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Virtual Machine Warmup Blows Hot and Cold

Research output: Contribution to journalConference paper

Original languageEnglish
Article number52
JournalProceedings of the ACM on Programming Languages
Volume1
Issue numberOOPSLA
Early online date12 Oct 2017
DOIs
Publication statusPublished - Oct 2017

King's Authors

Abstract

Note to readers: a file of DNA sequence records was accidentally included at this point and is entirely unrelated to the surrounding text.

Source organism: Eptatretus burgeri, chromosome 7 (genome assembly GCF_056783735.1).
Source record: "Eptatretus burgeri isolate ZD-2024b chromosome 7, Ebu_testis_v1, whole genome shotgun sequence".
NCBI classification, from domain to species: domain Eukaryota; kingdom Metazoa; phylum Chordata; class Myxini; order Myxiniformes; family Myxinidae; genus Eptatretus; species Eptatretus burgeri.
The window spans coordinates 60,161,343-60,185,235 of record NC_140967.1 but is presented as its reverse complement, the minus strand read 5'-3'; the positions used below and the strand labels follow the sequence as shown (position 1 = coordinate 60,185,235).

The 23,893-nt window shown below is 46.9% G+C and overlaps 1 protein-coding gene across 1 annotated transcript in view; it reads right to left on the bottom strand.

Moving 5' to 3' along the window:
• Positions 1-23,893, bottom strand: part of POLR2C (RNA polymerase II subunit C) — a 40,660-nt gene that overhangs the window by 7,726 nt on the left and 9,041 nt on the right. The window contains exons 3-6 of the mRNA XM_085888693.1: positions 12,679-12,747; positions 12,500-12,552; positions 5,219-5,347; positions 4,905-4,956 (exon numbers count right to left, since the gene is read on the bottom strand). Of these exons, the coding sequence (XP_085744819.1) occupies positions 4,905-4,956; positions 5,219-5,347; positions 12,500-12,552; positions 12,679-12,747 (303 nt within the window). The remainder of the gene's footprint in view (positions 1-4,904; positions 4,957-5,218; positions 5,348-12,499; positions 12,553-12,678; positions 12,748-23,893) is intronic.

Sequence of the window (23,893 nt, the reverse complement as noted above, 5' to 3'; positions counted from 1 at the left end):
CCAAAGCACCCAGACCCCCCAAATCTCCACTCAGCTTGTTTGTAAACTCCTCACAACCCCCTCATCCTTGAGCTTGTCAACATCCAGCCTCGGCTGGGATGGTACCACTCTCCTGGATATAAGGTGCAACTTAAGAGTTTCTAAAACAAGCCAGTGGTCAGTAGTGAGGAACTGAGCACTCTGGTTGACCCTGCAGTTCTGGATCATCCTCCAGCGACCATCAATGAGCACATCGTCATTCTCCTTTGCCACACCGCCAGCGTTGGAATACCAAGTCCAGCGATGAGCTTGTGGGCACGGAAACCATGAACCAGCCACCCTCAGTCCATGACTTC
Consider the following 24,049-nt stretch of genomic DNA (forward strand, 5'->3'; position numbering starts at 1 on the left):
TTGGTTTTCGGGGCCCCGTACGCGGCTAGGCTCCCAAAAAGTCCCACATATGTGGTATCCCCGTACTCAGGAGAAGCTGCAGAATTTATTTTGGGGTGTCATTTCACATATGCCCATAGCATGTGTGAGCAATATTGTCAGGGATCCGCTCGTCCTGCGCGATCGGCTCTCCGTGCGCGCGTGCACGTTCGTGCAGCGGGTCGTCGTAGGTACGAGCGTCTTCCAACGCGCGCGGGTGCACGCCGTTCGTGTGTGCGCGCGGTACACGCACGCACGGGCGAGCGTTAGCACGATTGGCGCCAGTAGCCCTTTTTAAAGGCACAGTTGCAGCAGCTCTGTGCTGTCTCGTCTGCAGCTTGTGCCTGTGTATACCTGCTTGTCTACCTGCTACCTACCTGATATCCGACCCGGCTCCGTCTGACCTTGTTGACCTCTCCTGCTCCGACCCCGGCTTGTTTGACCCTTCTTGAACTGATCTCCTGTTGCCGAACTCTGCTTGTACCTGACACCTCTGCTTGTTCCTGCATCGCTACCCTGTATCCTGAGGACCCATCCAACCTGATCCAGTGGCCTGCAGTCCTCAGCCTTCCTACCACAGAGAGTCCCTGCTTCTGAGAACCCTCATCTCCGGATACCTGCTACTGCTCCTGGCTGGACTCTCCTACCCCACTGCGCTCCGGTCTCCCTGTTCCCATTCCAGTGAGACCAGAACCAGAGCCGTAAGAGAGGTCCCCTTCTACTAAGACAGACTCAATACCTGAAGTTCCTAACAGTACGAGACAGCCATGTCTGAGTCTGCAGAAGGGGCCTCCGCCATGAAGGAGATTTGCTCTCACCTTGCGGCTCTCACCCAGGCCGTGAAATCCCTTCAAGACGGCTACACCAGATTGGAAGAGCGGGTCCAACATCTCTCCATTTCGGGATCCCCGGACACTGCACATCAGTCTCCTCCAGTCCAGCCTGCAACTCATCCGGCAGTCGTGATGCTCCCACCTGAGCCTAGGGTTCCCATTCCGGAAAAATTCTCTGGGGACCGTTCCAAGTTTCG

Virtual Machines (VMs) with Just-In-Time (JIT) compilers are traditionally thought to execute programs in two phases: the initial warmup phase determines which parts of a program would most benefit from dynamic compilation, before JIT compiling those parts into machine code; subsequently the program is said to be at a steady state of peak performance. Measurement methodologies almost always discard data collected during the warmup phase such that reported measurements focus entirely on peak performance. We introduce a fully automated statistical approach, based on changepoint analysis, which allows us to determine if a program has reached a steady state and, if so, whether that represents peak performance or not. Using this, we show that even when run in the most controlled of circumstances, small, deterministic, widely studied microbenchmarks often fail to reach a steady state of peak performance on a variety of common VMs. Repeating our experiment on 3 different machines, we found that at most 43.5% of ⟨VM, benchmark⟩ pairs consistently reach a steady state of peak performance.

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